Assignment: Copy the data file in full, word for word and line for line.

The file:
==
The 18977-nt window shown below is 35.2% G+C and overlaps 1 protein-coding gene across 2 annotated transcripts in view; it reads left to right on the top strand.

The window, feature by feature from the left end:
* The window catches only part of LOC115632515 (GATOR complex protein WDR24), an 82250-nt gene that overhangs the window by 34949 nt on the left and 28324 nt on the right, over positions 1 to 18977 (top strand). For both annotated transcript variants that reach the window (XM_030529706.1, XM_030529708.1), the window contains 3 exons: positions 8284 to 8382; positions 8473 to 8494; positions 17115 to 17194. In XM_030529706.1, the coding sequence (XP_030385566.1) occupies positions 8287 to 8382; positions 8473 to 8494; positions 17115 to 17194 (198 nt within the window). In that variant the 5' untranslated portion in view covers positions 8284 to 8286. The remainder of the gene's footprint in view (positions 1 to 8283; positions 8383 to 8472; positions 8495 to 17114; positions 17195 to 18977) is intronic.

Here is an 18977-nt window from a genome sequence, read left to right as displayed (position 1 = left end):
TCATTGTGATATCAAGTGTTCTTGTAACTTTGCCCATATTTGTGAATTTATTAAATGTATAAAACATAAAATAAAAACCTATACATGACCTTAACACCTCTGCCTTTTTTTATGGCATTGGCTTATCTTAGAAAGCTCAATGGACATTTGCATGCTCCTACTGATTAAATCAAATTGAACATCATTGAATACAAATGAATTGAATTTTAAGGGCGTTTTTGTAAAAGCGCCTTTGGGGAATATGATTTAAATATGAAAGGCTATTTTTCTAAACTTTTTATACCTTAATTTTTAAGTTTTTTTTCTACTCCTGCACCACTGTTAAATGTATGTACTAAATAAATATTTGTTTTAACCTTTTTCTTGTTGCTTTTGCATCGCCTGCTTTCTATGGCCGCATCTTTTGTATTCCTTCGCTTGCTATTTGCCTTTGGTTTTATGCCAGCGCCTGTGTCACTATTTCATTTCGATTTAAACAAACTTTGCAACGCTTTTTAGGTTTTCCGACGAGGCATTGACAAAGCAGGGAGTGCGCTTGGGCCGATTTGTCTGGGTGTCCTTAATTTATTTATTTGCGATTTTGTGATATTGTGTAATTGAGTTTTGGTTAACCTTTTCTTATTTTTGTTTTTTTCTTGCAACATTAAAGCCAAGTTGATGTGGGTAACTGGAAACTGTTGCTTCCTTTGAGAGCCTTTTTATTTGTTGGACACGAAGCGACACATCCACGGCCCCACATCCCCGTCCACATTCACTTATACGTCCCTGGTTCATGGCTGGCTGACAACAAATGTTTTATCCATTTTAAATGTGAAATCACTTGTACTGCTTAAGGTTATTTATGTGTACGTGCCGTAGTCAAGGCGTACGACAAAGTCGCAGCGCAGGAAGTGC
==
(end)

The 18977-nt window shown below is 35.2% G+C and overlaps 1 protein-coding gene across 2 annotated transcripts in view; it reads left to right on the top strand.

The window, feature by feature from the left end:
* The window catches only part of LOC115632515 (GATOR complex protein WDR24), an 82250-nt gene that overhangs the window by 34949 nt on the left and 28324 nt on the right, over positions 1 to 18977 (top strand). For both annotated transcript variants that reach the window (XM_030529706.1, XM_030529708.1), the window contains 3 exons: positions 8284 to 8382; positions 8473 to 8494; positions 17115 to 17194. In XM_030529706.1, the coding sequence (XP_030385566.1) occupies positions 8287 to 8382; positions 8473 to 8494; positions 17115 to 17194 (198 nt within the window). In that variant the 5' untranslated portion in view covers positions 8284 to 8286. The remainder of the gene's footprint in view (positions 1 to 8283; positions 8383 to 8472; positions 8495 to 17114; positions 17195 to 18977) is intronic.

Here is an 18977-nt window from a genome sequence, read left to right as displayed (position 1 = left end):
TCATTGTGATATCAAGTGTTCTTGTAACTTTGCCCATATTTGTGAATTTATTAAATGTATAAAACATAAAATAAAAACCTATACATGACCTTAACACCTCTGCCTTTTTTTATGGCATTGGCTTATCTTAGAAAGCTCAATGGACATTTGCATGCTCCTACTGATTAAATCAAATTGAACATCATTGAATACAAATGAATTGAATTTTAAGGGCGTTTTTGTAAAAGCGCCTTTGGGGAATATGATTTAAATATGAAAGGCTATTTTTCTAAACTTTTTATACCTTAATTTTTAAGTTTTTTTTCTACTCCTGCACCACTGTTAAATGTATGTACTAAATAAATATTTGTTTTAACCTTTTTCTTGTTGCTTTTGCATCGCCTGCTTTCTATGGCCGCATCTTTTGTATTCCTTCGCTTGCTATTTGCCTTTGGTTTTATGCCAGCGCCTGTGTCACTATTTCATTTCGATTTAAACAAACTTTGCAACGCTTTTTAGGTTTTCCGACGAGGCATTGACAAAGCAGGGAGTGCGCTTGGGCCGATTTGTCTGGGTGTCCTTAATTTATTTATTTGCGATTTTGTGATATTGTGTAATTGAGTTTTGGTTAACCTTTTCTTATTTTTGTTTTTTTCTTGCAACATTAAAGCCAAGTTGATGTGGGTAACTGGAAACTGTTGCTTCCTTTGAGAGCCTTTTTATTTGTTGGACACGAAGCGACACATCCACGGCCCCACATCCCCGTCCACATTCACTTATACGTCCCTGGTTCATGGCTGGCTGACAACAAATGTTTTATCCATTTTAAATGTGAAATCACTTGTACTGCTTAAGGTTATTTATGTGTACGTGCCGTAGTCAAGGCGTACGACAAAGTCGCAGCGCAGGAAGTGC